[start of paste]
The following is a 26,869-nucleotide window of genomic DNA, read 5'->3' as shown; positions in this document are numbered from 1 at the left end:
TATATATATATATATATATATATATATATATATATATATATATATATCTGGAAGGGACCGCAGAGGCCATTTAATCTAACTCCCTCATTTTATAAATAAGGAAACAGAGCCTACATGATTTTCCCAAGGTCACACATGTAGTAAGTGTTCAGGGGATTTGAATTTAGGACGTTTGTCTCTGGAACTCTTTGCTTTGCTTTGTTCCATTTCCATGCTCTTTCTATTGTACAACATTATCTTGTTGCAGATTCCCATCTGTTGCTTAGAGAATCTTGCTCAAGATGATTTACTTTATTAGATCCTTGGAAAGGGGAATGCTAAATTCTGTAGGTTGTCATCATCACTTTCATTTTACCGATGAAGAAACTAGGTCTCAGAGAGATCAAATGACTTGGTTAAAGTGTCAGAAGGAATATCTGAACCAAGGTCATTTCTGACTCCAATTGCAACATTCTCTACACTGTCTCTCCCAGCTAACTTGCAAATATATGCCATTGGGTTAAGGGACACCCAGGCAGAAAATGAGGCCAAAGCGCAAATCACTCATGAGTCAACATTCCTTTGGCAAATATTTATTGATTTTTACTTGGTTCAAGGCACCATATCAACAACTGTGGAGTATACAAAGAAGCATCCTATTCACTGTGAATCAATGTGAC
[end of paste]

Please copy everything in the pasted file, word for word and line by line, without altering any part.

The following is a 26,869-nucleotide window of genomic DNA, read 5'->3' as shown; positions in this document are numbered from 1 at the left end:
TATATATATATATATATATATATATATATATATATATATATATATATCTGGAAGGGACCGCAGAGGCCATTTAATCTAACTCCCTCATTTTATAAATAAGGAAACAGAGCCTACATGATTTTCCCAAGGTCACACATGTAGTAAGTGTTCAGGGGATTTGAATTTAGGACGTTTGTCTCTGGAACTCTTTGCTTTGCTTTGTTCCATTTCCATGCTCTTTCTATTGTACAACATTATCTTGTTGCAGATTCCCATCTGTTGCTTAGAGAATCTTGCTCAAGATGATTTACTTTATTAGATCCTTGGAAAGGGGAATGCTAAATTCTGTAGGTTGTCATCATCACTTTCATTTTACCGATGAAGAAACTAGGTCTCAGAGAGATCAAATGACTTGGTTAAAGTGTCAGAAGGAATATCTGAACCAAGGTCATTTCTGACTCCAATTGCAACATTCTCTACACTGTCTCTCCCAGCTAACTTGCAAATATATGCCATTGGGTTAAGGGACACCCAGGCAGAAAATGAGGCCAAAGCGCAAATCACTCATGAGTCAACATTCCTTTGGCAAATATTTATTGATTTTTACTTGGTTCAAGGCACCATATCAACAACTGTGGAGTATACAAAGAAGCATCCTATTCACTGTGAATCAATGTGAC